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The 5 Best Substitutes for English Mustard

If you visit the grocery store, you will find several varieties of the same product.

And when it comes to spices and condiments, the numbers keep rising.

A condiment Like mustard may be hand to differentiate.

You are probably familiar with yellow mustard used to spice up your hot dogs.

But did you know there is more than one variety of mustard?

One such type of mustard that we love is English mustard.

However, like some ingredients, English mustard is not found everywhere.

So, what would you do if you were looking for this specific ingredient for your dishes? Don’t worry.

Here, we have compiled a list of five alternatives for English mustard.

What is English Mustard?

what is english mustard

The English version of mustard is also referred to as dry mustard or mustard powder in packages or recipes.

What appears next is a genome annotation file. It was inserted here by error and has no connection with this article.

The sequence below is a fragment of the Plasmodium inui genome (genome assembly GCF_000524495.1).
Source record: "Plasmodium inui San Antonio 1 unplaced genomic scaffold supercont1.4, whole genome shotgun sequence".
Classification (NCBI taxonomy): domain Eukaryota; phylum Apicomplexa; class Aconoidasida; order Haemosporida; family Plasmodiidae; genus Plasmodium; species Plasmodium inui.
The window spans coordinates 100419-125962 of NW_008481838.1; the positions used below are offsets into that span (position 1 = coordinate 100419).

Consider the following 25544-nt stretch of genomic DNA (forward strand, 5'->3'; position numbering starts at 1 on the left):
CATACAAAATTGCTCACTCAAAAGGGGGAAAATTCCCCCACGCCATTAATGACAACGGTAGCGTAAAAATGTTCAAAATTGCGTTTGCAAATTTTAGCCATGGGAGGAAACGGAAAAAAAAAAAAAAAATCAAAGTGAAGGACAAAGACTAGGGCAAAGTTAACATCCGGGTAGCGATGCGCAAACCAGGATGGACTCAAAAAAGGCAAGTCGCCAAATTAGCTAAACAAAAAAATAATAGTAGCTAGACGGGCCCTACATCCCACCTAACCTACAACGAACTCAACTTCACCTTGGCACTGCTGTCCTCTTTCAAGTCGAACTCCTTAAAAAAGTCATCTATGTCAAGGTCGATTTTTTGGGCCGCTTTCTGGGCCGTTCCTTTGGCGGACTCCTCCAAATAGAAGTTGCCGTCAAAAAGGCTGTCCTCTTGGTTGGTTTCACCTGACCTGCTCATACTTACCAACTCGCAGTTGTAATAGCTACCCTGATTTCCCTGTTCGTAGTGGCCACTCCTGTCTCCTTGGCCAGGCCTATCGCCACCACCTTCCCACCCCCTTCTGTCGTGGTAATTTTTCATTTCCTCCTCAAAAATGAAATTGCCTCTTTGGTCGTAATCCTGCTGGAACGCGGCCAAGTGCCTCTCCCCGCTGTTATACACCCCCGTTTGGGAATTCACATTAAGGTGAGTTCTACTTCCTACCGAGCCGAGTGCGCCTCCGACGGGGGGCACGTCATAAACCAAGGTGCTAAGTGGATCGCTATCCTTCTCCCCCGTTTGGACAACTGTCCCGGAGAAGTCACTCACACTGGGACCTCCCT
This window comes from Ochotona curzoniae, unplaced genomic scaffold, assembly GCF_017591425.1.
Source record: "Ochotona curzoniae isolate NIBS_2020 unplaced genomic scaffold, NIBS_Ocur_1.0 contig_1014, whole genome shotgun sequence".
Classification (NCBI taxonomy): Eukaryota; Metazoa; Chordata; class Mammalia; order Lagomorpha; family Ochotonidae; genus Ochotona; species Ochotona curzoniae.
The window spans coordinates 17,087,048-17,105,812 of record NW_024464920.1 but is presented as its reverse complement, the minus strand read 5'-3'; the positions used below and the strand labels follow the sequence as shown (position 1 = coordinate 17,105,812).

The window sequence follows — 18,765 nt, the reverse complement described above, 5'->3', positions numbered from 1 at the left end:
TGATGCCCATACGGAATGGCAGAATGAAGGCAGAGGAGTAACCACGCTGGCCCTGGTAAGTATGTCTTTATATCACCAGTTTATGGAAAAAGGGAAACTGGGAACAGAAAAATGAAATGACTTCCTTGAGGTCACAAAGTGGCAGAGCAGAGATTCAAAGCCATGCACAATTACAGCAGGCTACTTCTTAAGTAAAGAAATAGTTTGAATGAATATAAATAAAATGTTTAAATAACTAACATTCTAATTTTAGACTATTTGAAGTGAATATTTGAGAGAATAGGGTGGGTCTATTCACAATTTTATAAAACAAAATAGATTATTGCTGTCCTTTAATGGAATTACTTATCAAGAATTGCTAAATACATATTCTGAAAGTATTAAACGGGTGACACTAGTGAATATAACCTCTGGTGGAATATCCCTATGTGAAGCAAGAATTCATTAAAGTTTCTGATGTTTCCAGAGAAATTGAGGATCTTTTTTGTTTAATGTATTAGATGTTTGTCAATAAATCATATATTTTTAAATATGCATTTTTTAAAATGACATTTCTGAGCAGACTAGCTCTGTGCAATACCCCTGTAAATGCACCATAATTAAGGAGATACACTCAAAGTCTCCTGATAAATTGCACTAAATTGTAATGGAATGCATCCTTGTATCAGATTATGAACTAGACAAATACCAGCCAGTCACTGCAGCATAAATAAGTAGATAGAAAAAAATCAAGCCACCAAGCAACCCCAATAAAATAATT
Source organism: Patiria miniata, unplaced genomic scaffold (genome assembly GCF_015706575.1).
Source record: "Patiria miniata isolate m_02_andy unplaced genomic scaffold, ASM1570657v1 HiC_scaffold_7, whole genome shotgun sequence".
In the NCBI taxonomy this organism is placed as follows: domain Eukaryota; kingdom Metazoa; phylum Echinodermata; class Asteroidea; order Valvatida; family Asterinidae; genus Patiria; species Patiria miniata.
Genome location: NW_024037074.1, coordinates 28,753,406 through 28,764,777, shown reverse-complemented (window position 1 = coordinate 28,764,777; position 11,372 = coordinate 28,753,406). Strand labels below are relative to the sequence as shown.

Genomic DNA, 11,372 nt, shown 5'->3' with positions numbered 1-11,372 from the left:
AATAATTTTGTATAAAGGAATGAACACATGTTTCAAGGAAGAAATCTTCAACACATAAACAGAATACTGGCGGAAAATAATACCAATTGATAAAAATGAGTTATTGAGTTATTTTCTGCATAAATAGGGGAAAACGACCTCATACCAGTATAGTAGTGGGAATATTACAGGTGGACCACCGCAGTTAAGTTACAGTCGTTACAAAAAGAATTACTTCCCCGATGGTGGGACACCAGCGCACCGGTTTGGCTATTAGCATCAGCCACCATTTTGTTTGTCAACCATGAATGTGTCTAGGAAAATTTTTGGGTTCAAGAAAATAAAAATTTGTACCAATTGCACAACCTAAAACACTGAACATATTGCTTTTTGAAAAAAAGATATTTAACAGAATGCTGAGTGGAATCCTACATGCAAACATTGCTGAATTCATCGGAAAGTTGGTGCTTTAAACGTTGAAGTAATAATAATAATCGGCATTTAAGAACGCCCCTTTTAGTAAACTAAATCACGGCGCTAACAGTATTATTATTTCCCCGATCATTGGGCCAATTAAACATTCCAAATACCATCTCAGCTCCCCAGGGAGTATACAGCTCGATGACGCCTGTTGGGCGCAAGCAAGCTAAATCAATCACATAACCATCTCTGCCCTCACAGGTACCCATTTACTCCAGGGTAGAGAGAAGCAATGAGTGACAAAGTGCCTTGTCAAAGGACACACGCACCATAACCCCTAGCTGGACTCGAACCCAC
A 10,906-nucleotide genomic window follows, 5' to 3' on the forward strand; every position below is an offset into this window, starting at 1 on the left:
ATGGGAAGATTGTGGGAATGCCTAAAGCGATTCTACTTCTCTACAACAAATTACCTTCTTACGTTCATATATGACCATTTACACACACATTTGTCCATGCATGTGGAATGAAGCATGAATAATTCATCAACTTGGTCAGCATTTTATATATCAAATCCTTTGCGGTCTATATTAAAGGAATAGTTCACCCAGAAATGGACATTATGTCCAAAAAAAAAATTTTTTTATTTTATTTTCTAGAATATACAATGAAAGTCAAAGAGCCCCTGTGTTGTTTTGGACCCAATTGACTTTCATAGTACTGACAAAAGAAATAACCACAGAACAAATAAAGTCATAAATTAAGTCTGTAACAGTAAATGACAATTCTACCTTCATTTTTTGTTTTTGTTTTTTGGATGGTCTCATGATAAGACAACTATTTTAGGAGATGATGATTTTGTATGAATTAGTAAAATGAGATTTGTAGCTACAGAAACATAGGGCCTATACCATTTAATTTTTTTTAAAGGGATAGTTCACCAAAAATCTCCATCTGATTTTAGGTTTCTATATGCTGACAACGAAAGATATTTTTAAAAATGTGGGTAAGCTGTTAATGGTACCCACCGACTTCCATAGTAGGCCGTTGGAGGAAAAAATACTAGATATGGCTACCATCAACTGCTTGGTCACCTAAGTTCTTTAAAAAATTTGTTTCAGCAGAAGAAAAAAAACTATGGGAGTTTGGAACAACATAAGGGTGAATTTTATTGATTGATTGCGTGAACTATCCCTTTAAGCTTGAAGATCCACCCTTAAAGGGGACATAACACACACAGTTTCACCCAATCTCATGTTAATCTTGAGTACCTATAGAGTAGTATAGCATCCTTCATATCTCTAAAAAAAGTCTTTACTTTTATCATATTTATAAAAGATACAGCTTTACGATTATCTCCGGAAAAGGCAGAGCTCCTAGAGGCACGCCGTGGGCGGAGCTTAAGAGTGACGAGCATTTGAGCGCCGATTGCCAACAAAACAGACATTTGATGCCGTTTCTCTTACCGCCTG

It gets that extra peppery flavor from the mustard seeds in its content.

While most mustard varieties like American mustard contain yellow seeds, the Brit version contains spicier and brown or white seeds.

However, some brands use a combination of yellow and black seeds.

Plus, most ready-made English mustard does not have vinegar in it.

It is prepared with water which gives the mustard that special kick of spice.

Some dry mustards are not gluten-free as they have wheat flour in them.

English mustard is not easy to come by outside the UK.

So, many people opt for alternatives like Dijon mustard on wasabi paste.

The 5 Best Substitutes for English Mustard?

If you’re out of mustard powder and searching for substitutes, check out the following.

1 – Dijon Mustard

dijon mustard

Dijon mustard is a suitable replacement for English mustard.

However, it has a far lesser spicy punch than powdered mustard.

Dishes with Dijon mustard as seasoning are known as “à la dijonnaise”.

Dijon mustard has its origins in Dijon, France, hence the name.

It is so popular that we even have a book celebrating its history and use.

Martha Stewart has even stated that the Dijon variety is her first choice for mustard.

The main ingredients in Dijon mustard are black or brown mustard seeds, verjuice, and other seasonings.

Verjuice is the juice extracted from raw grapes.